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ORU film students say the Media Mastery Institute is ‘crazy’ hard work, but worth it

Junior Kyrsten Dalton (left to right) directs actors Patrick Bippus and Kurt Harris while shooting a scene at NYC Pizza for a short film for Oral Roberts University’s Media Mastery Institute.

Stepping on set was like stepping into pure chaos. Actors were running late while 17 people crowded into one bedroom alongside thousands of dollars’ worth of equipment. And they had only five minutes to set up the next shot.


Krysten Dalton, a junior in Oral Roberts University’s Media Mastery Institute, used an Airbnb as a set last month for her student film, “Amazing Grace.”


The Media Mastery Institute is an intensive, two-year program, for junior and senior students studying cinema, TV and digital media at ORU.


“You learn everything about film and TV production, with a focus on film,” said Dalton. “So we’re learning lighting, we’re learning sound, we’re learning editing, all these things to become well-rounded. So then our senior year, we’ll focus on the parts that we really liked.”


In their junior year, MMI students will make 14 films over the span of 21 days. The students work in two groups with each film shooting in three days. Such a huge undertaking comes with a rollercoaster of ups, downs and complications, students say.


MMI allows junior CTD majors to determine which aspect of the film industry best fits them. They must work together on each other’s films and learn how to do different roles within the film industry.


With Dalton serving as director, the rest of her team included director of photography Michaela Ray, assistant camera operator Adanma Jibunoh, audio engineer Natalia Soto, gaffer Victoriya Ruffin, producer Harry Guifarro and art director Juda Guevara. All are juniors in the program except Ray, who is a senior.


A lot of student films originate from true stories or personal encounters, including Dalton’s film.


“It’s a story from my grandpa’s ministry,” said Dalton. “It’s based off of a kid that I kind of have grown up around and that my family has taken in.”


“Amazing Grace” follows the story of a child named Emanuel, played by child actor Patrick Bippus.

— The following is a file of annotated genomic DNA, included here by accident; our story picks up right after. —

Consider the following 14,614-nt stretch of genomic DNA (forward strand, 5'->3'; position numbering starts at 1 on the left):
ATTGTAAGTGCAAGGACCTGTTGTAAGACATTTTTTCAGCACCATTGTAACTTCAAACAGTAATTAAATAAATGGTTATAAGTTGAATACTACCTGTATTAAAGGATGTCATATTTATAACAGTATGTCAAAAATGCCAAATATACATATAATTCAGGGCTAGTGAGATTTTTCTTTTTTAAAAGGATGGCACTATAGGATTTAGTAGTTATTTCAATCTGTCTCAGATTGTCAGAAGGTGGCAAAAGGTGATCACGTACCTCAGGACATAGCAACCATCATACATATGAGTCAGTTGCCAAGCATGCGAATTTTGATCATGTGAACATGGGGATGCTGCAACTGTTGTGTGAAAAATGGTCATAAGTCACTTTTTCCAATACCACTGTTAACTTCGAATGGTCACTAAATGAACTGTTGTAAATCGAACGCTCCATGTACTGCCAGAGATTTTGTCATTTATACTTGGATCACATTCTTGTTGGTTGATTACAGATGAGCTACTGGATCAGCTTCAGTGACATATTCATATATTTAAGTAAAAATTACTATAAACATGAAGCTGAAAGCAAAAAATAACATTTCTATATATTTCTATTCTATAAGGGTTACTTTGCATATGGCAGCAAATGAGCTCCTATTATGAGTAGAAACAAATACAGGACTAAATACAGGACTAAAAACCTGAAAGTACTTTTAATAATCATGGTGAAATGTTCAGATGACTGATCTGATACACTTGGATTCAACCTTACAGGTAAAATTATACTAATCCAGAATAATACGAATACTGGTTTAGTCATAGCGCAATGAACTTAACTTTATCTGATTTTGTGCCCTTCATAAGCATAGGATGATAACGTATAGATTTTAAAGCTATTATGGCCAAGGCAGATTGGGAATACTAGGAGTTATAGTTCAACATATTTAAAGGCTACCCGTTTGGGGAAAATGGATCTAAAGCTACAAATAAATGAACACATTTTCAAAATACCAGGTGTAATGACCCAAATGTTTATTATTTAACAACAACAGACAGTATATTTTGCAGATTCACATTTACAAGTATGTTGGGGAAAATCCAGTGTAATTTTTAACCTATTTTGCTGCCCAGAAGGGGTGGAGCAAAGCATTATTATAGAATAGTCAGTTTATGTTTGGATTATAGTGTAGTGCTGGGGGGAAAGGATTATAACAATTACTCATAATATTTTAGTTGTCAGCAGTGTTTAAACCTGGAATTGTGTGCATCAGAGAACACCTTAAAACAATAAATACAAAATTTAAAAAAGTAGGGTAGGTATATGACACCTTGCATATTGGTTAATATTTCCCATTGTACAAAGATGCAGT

“Growing up that way, in a bad situation,” Dalton said. “His parents were abusive and neglectful and the (foster) system abused him.”


Student films take a lot of time, dedication and money to make. Dalton spent $1,200 on her project while her team worked 13 to 14 hours per day and across multiple sets.


“We have a card that swipes into the (Graduate Center) 24 hours a day … because we work 24 hours a day,” Dalton said, “We’re not sleeping very much at all. It’s crazy, and also it’s very isolating at times. The main people that I see now are my friends in the program. That’s about it.”


Ray, having participated in the program last year, also feels the stress and intensiveness of the program, especially in the weeks when filming.


“Overall, is it a lot of work? Yes,” said Ray, whose project won the Best Student Film Award at last year’s 168 Film Festival in Fayetteville, Georgia. “Absolutely it is hard work, but that is the gift of it.”


Dalton describes the MMI program as “one of the most impactful things in my life.”


“It’s genuinely terrible on your mind and your body and your spirit at times but in spite of this, we stick it out because God has put dreams and stories inside of our hearts that we need to get out,” said Dalton. “And even if it’s horrible and terrible in the process, at the end of the day, we’re going to come out with something beautiful that’s worthwhile.”


The 14 MMI student films will be shown May 1 at 7 p.m. in the Global Learning Center during ORU’s annual Film Gala. Admission is free and open to the public.

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McKenna Lewis
McKenna Lewis, Staff Writer
I am a double major in Public Relations and Advertising and Graphic Design. I love using writing and art to empower and educate. Other loves include board games, coffee and my cat.

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